Bloomberg recently did a study to determine the best places in the United States to own a vacation home. Colorado had the most of any state with five of the top 15 spots.
Although we live in the very best outdoor state in the Country, not all of us stray too terribly far from the urban core – especially as the resources and the cost of living within them continue to expand. While I won’t fault you for not being “outdoorsy,” I will still ask that you reference a time when you did more than aggressively walk up an incline in your own neighborhood.
Whether it’s commercial or residential real estate, there’s no question that Colorado has been on fire for the last several years. And it takes dedicated people from a variety of disciplines to make deals happen.
For the past several years home sellers have had a definite advantage in the Denver metro area, but lately we’ve seen that dynamic begin to change. A clear sign is that more sellers are accepting offers below their original list price or we’re seeing price drops in the first few weeks.
In life, random events occur every day and they can reshape lives in an instant. I’ve seen way too many instances where a spouse passes, leaving the surviving spouse with real estate assets and no plan.
Penske, the moving truck rental company, recently revealed the top 10 moving destinations in the country, a list they’ve been compiling since 2010 to track one-way truck rentals to cities throughout the United States.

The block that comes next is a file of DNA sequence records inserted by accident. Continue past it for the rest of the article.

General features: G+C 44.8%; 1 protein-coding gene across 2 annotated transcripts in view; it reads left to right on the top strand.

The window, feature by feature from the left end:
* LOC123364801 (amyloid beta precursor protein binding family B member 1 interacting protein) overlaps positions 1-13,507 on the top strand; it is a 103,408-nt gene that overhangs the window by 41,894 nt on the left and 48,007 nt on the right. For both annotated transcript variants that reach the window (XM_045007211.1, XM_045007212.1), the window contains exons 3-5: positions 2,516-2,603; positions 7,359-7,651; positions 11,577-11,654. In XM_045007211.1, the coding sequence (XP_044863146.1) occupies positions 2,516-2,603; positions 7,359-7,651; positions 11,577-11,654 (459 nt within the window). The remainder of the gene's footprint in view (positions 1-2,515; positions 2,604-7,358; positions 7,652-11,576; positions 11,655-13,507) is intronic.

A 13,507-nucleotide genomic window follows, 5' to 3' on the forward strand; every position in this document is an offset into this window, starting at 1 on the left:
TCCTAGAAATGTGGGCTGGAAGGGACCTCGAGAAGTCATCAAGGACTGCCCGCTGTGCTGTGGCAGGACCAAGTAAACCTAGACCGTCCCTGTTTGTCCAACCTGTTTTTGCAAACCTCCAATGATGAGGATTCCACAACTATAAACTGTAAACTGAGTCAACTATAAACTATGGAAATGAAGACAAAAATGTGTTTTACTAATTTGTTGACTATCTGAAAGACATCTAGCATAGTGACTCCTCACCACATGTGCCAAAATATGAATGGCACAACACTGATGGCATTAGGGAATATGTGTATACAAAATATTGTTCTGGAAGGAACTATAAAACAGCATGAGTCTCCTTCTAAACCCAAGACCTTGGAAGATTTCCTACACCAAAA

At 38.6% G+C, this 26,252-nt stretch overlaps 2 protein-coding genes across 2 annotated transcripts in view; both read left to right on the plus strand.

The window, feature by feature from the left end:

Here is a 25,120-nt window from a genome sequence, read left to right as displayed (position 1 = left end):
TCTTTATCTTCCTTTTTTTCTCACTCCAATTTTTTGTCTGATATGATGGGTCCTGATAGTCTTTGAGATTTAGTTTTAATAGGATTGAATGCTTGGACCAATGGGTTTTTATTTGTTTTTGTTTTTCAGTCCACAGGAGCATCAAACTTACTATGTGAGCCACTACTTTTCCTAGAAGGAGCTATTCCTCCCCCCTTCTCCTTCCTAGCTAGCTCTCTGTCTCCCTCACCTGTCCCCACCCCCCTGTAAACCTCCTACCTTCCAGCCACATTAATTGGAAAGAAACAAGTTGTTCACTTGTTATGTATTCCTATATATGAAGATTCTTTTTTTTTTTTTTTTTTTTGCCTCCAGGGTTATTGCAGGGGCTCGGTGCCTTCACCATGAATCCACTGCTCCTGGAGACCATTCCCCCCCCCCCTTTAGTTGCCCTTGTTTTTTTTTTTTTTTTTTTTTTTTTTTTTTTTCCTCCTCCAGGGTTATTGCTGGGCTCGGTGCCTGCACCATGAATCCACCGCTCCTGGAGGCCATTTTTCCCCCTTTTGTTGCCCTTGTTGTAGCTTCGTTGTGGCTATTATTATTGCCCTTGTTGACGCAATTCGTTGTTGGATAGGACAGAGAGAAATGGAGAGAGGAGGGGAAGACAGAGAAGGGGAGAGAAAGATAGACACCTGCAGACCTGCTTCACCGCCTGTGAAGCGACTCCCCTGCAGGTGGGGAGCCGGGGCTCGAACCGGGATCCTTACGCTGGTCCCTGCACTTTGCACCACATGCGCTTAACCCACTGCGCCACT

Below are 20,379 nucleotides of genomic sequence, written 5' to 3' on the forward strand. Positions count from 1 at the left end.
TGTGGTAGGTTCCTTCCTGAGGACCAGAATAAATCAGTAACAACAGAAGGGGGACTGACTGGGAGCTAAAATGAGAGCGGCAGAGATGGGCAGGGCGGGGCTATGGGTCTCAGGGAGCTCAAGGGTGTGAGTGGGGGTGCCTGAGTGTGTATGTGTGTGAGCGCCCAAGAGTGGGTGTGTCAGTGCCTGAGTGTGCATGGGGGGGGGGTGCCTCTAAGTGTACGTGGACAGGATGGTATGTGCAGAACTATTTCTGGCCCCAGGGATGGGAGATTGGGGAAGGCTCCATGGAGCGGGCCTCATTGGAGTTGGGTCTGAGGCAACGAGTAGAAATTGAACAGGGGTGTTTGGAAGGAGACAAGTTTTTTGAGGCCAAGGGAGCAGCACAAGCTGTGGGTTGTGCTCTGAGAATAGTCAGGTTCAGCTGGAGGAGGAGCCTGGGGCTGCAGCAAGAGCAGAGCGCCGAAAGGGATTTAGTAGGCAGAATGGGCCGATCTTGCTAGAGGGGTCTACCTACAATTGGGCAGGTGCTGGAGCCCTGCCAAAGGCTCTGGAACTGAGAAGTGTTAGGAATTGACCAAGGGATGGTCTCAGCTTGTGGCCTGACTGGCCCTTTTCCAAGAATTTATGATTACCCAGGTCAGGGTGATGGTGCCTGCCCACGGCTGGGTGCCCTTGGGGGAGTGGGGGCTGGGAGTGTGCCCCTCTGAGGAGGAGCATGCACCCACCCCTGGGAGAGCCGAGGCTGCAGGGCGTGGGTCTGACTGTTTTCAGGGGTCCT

Developers have been finding new uses for old buildings for decades. It’s a key factor in preserving a community’s history and retaining its character.
A recent headline in The Denver Post reported declining home prices in three metro-area counties, going on to speculate on whether the shift is a blip or a trend. Are lower home prices on the way?
With ice on the ground and a car so dirty you aren’t sure you can take it anymore, it’s hard to imagine that the end of winter is near.
In vying for the chance to be the site of Amazon’s second headquarters, New York offered $3 billion in incentives to persuade them, while Colorado offered just $100 million.
The University Hills Neighborhood in Denver, whose boundaries are Colorado Boulevard, Hampden Avenue and I-25, has always felt like an oasis of solitude.
I think most people would agree, the current real estate expansion in Colorado is getting poised for a correction and/or change. Real estate, like a hot air balloon, can’t go up forever—at some point, it needs a break to refuel. Colorado’s real estate boom is starting to get tired, and we’re already seeing a substantial slowdown in sales volume in Denver and the Front Range, indicating that change is lurking just around the corner.